quantity of marijuana under 21 U.S.C § 841(a)(1). These offenses were committed after November 1, 1987. It is undisputed that Fiterman's sentence is governed by the Sentencing Reform Act of 1984 and the sentencing guidelines promulgated under that legislation.
Prior to the initial sentencing hearing, Fiterman moved for departure below the applicable guideline range to a probationary sentence on several theories. At the first hearing, the government orally moved for a downward departure based on Fiterman's cooperation. The court then requested that the government file an appropriate motion and submit supporting information, in camera if necessary, so that the requisite evaluation of Fiterman's assistance to authorities could be made under § 5K1.1 of the guidelines. Instead, the government's departure request was made by letter to the court; no information concerning Fiterman's offense behavior and cooperation was submitted, other than the government's two-page version of the offense previously incorporated in the presentence investigation report.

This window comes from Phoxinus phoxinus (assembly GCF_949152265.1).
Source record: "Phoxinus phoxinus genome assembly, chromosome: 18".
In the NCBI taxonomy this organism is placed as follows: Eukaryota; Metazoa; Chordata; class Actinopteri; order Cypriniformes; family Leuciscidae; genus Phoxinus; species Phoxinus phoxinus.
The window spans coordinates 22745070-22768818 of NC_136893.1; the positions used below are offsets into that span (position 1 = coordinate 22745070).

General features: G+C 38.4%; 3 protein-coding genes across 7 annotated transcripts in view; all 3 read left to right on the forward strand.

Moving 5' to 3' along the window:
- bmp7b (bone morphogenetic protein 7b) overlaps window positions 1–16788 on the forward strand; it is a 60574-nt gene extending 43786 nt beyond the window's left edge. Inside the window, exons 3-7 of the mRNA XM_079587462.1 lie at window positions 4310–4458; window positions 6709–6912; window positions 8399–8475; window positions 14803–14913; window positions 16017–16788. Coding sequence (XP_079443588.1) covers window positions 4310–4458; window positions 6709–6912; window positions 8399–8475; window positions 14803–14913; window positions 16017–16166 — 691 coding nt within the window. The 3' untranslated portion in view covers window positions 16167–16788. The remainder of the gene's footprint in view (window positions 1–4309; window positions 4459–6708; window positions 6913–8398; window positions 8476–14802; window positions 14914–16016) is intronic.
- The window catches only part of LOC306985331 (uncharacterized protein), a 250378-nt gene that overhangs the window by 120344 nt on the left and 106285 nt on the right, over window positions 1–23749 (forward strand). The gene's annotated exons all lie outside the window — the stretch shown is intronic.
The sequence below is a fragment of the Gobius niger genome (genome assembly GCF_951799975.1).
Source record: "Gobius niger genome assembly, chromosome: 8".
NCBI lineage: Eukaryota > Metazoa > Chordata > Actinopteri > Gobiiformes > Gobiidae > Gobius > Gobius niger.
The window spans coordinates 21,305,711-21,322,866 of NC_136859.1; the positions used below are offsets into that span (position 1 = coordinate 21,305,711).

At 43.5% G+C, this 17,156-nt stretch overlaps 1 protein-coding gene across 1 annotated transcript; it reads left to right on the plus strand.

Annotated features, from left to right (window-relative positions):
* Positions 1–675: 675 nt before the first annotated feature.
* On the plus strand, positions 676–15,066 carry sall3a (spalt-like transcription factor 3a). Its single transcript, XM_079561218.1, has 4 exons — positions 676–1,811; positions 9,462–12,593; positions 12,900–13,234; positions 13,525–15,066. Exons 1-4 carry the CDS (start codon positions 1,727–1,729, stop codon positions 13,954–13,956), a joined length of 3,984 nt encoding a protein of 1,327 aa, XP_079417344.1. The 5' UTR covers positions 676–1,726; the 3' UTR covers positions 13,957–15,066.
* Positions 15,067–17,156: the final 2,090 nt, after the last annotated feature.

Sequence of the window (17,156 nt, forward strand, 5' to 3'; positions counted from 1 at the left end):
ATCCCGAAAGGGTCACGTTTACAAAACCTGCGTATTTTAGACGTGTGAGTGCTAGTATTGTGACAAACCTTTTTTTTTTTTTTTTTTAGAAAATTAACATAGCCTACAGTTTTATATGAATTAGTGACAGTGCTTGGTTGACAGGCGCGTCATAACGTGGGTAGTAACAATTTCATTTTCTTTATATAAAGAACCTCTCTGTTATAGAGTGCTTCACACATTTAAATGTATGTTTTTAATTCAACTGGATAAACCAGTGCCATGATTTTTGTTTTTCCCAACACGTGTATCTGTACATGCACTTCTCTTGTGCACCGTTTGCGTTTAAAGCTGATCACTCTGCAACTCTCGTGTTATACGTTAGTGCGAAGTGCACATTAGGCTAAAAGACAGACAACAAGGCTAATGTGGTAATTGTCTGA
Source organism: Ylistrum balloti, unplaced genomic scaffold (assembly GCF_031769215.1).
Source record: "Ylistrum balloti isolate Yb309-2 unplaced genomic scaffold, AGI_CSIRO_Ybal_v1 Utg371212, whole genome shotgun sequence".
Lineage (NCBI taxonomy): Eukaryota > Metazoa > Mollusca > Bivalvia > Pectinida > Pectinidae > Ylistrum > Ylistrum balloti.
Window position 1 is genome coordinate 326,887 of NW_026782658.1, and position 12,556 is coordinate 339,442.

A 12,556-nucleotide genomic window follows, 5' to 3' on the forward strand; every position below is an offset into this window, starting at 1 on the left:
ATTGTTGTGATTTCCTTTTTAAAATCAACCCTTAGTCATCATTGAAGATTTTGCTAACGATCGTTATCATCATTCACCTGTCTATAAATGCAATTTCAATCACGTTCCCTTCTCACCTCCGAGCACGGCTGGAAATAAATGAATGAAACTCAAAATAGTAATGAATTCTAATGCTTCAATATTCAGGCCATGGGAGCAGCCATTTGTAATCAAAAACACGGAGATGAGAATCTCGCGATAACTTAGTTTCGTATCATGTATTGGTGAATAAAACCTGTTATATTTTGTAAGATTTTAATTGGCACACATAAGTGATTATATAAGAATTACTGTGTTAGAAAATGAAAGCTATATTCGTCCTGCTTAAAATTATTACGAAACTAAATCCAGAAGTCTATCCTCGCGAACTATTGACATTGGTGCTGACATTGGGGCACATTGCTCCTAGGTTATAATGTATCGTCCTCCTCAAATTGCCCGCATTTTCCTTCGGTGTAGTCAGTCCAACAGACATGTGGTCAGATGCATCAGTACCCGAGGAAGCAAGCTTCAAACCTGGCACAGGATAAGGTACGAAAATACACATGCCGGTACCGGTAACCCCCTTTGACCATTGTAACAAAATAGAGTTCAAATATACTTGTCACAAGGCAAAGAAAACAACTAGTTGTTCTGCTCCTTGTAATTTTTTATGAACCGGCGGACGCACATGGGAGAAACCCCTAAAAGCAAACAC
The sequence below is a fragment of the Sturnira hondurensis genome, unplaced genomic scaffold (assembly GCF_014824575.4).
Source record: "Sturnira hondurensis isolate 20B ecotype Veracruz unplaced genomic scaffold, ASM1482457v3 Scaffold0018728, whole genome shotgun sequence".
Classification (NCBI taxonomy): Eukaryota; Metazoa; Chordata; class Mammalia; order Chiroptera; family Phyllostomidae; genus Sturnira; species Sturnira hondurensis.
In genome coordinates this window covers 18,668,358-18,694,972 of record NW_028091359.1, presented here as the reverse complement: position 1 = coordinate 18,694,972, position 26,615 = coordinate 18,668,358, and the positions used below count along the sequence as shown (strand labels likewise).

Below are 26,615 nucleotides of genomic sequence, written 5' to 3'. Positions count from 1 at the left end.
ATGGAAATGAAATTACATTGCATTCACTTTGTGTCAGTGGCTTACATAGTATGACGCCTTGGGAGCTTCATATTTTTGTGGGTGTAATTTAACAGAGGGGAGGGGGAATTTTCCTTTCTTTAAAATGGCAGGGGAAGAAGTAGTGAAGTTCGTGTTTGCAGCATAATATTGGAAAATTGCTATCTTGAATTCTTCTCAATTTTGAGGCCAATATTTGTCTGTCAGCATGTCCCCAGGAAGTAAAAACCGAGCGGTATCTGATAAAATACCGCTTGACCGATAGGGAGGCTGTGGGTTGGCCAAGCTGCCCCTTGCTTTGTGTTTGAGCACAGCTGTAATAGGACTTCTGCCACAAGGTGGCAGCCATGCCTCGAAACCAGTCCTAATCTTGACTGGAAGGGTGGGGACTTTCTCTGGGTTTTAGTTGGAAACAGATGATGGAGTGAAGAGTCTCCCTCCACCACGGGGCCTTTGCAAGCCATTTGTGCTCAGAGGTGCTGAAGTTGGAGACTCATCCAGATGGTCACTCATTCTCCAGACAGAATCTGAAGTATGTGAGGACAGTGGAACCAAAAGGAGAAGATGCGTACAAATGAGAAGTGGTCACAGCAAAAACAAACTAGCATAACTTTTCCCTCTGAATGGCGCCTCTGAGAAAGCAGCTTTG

Due to this lack of information, the court requested that the probation officer obtain copies of the Drug Enforcement Administration (DEA) case report and the affidavit supporting a search warrant executed on Fiterman's home. These materials are part of the record and have been considered by the court after Fiterman had an opportunity to object to their accuracy and offer any explanations.